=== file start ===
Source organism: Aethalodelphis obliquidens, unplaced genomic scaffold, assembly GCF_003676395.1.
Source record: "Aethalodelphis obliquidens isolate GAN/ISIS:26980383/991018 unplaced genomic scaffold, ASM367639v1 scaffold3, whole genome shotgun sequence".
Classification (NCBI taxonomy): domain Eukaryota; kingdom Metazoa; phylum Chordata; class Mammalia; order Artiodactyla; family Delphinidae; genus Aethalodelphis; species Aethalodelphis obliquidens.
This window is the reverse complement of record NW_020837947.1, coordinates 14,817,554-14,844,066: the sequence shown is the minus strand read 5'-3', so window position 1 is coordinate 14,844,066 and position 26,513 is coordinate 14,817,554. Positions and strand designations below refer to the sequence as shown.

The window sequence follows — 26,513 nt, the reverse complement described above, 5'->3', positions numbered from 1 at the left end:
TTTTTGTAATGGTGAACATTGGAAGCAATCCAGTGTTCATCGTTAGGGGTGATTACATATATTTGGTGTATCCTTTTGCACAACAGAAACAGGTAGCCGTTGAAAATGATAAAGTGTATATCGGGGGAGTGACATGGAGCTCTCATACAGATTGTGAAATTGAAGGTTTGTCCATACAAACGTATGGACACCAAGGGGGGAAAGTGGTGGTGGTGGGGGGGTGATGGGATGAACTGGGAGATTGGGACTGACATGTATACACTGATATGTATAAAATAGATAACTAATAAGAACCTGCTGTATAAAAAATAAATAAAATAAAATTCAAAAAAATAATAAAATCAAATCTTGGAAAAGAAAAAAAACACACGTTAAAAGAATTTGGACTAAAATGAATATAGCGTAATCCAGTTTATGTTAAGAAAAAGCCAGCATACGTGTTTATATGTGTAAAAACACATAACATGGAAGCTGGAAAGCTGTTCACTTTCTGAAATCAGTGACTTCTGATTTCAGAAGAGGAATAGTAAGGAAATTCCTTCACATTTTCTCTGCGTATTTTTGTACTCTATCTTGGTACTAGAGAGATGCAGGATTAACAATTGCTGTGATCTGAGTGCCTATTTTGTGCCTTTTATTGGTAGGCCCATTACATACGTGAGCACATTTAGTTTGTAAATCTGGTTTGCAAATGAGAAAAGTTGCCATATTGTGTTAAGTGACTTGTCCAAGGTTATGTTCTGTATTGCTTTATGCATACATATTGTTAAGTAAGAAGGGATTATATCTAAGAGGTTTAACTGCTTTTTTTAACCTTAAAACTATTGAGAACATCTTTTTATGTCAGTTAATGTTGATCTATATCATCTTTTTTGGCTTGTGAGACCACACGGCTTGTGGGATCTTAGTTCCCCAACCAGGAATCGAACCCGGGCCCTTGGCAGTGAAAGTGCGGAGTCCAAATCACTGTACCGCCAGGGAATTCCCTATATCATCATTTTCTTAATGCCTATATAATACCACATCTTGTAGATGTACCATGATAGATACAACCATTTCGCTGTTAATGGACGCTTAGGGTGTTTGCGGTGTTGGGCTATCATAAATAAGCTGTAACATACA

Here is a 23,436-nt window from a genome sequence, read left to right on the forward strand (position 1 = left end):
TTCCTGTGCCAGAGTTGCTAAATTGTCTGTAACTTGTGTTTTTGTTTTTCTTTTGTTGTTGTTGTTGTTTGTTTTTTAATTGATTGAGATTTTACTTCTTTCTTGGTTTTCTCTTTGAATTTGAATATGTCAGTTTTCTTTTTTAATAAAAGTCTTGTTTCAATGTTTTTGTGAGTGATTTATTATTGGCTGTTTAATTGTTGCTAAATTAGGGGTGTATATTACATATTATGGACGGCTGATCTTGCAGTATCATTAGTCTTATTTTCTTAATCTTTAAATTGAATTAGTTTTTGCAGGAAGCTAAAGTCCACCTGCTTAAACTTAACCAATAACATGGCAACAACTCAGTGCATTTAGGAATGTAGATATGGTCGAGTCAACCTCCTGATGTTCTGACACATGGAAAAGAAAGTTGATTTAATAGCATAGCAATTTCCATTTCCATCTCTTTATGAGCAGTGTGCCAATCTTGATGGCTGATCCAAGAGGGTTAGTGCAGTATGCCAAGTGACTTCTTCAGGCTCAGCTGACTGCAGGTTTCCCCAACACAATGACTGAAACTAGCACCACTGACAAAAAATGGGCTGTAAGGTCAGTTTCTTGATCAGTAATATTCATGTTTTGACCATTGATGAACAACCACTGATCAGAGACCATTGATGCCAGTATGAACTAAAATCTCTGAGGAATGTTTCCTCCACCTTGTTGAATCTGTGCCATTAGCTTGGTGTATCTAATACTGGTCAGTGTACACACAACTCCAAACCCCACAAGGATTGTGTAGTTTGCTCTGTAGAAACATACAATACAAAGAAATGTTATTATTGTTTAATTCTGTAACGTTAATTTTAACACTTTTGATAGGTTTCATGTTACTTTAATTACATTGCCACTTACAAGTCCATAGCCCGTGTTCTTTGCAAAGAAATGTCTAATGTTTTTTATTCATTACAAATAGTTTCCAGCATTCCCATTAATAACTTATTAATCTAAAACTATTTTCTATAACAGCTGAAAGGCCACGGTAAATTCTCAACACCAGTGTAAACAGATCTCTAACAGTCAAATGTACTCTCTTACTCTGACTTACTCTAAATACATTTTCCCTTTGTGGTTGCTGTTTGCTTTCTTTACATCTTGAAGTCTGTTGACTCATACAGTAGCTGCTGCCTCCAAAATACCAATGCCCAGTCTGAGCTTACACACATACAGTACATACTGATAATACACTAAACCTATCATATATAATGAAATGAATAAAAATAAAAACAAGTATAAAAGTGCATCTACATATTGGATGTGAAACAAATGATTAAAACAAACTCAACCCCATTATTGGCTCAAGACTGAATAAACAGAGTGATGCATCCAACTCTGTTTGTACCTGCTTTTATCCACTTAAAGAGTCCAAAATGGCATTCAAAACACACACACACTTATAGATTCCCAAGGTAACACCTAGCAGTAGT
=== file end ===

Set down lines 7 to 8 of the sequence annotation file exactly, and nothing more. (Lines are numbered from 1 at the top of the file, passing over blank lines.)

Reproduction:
Here is a 23,436-nt window from a genome sequence, read left to right on the forward strand (position 1 = left end):
TTCCTGTGCCAGAGTTGCTAAATTGTCTGTAACTTGTGTTTTTGTTTTTCTTTTGTTGTTGTTGTTGTTTGTTTTTTAATTGATTGAGATTTTACTTCTTTCTTGGTTTTCTCTTTGAATTTGAATATGTCAGTTTTCTTTTTTAATAAAAGTCTTGTTTCAATGTTTTTGTGAGTGATTTATTATTGGCTGTTTAATTGTTGCTAAATTAGGGGTGTATATTACATATTATGGACGGCTGATCTTGCAGTATCATTAGTCTTATTTTCTTAATCTTTAAATTGAATTAGTTTTTGCAGGAAGCTAAAGTCCACCTGCTTAAACTTAACCAATAACATGGCAACAACTCAGTGCATTTAGGAATGTAGATATGGTCGAGTCAACCTCCTGATGTTCTGACACATGGAAAAGAAAGTTGATTTAATAGCATAGCAATTTCCATTTCCATCTCTTTATGAGCAGTGTGCCAATCTTGATGGCTGATCCAAGAGGGTTAGTGCAGTATGCCAAGTGACTTCTTCAGGCTCAGCTGACTGCAGGTTTCCCCAACACAATGACTGAAACTAGCACCACTGACAAAAAATGGGCTGTAAGGTCAGTTTCTTGATCAGTAATATTCATGTTTTGACCATTGATGAACAACCACTGATCAGAGACCATTGATGCCAGTATGAACTAAAATCTCTGAGGAATGTTTCCTCCACCTTGTTGAATCTGTGCCATTAGCTTGGTGTATCTAATACTGGTCAGTGTACACACAACTCCAAACCCCACAAGGATTGTGTAGTTTGCTCTGTAGAAACATACAATACAAAGAAATGTTATTATTGTTTAATTCTGTAACGTTAATTTTAACACTTTTGATAGGTTTCATGTTACTTTAATTACATTGCCACTTACAAGTCCATAGCCCGTGTTCTTTGCAAAGAAATGTCTAATGTTTTTTATTCATTACAAATAGTTTCCAGCATTCCCATTAATAACTTATTAATCTAAAACTATTTTCTATAACAGCTGAAAGGCCACGGTAAATTCTCAACACCAGTGTAAACAGATCTCTAACAGTCAAATGTACTCTCTTACTCTGACTTACTCTAAATACATTTTCCCTTTGTGGTTGCTGTTTGCTTTCTTTACATCTTGAAGTCTGTTGACTCATACAGTAGCTGCTGCCTCCAAAATACCAATGCCCAGTCTGAGCTTACACACATACAGTACATACTGATAATACACTAAACCTATCATATATAATGAAATGAATAAAAATAAAAACAAGTATAAAAGTGCATCTACATATTGGATGTGAAACAAATGATTAAAACAAACTCAACCCCATTATTGGCTCAAGACTGAATAAACAGAGTGATGCATCCAACTCTGTTTGTACCTGCTTTTATCCACTTAAAGAGTCCAAAATGGCATTCAAAACACACACACACTTATAGATTCCCAAGGTAACACCTAGCAGTAGT